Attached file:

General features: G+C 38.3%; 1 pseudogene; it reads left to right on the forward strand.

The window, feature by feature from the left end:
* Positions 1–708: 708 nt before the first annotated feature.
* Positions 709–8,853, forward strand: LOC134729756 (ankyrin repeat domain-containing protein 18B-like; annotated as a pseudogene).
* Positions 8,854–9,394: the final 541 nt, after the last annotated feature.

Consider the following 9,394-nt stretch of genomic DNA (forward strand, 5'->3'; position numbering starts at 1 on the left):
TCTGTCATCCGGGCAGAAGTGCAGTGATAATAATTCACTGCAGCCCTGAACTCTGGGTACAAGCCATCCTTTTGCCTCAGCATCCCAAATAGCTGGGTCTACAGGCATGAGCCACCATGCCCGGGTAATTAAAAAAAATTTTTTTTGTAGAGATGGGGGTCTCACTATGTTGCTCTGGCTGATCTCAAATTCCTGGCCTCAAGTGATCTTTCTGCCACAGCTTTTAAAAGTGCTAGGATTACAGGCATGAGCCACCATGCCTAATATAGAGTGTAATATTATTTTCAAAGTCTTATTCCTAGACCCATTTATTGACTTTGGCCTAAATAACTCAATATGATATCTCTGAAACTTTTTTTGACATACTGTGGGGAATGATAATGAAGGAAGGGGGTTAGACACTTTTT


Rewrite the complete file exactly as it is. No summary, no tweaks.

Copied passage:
General features: G+C 38.3%; 1 pseudogene; it reads left to right on the forward strand.

The window, feature by feature from the left end:
* Positions 1–708: 708 nt before the first annotated feature.
* Positions 709–8,853, forward strand: LOC134729756 (ankyrin repeat domain-containing protein 18B-like; annotated as a pseudogene).
* Positions 8,854–9,394: the final 541 nt, after the last annotated feature.

Consider the following 9,394-nt stretch of genomic DNA (forward strand, 5'->3'; position numbering starts at 1 on the left):
TCTGTCATCCGGGCAGAAGTGCAGTGATAATAATTCACTGCAGCCCTGAACTCTGGGTACAAGCCATCCTTTTGCCTCAGCATCCCAAATAGCTGGGTCTACAGGCATGAGCCACCATGCCCGGGTAATTAAAAAAAATTTTTTTTGTAGAGATGGGGGTCTCACTATGTTGCTCTGGCTGATCTCAAATTCCTGGCCTCAAGTGATCTTTCTGCCACAGCTTTTAAAAGTGCTAGGATTACAGGCATGAGCCACCATGCCTAATATAGAGTGTAATATTATTTTCAAAGTCTTATTCCTAGACCCATTTATTGACTTTGGCCTAAATAACTCAATATGATATCTCTGAAACTTTTTTTGACATACTGTGGGGAATGATAATGAAGGAAGGGGGTTAGACACTTTTT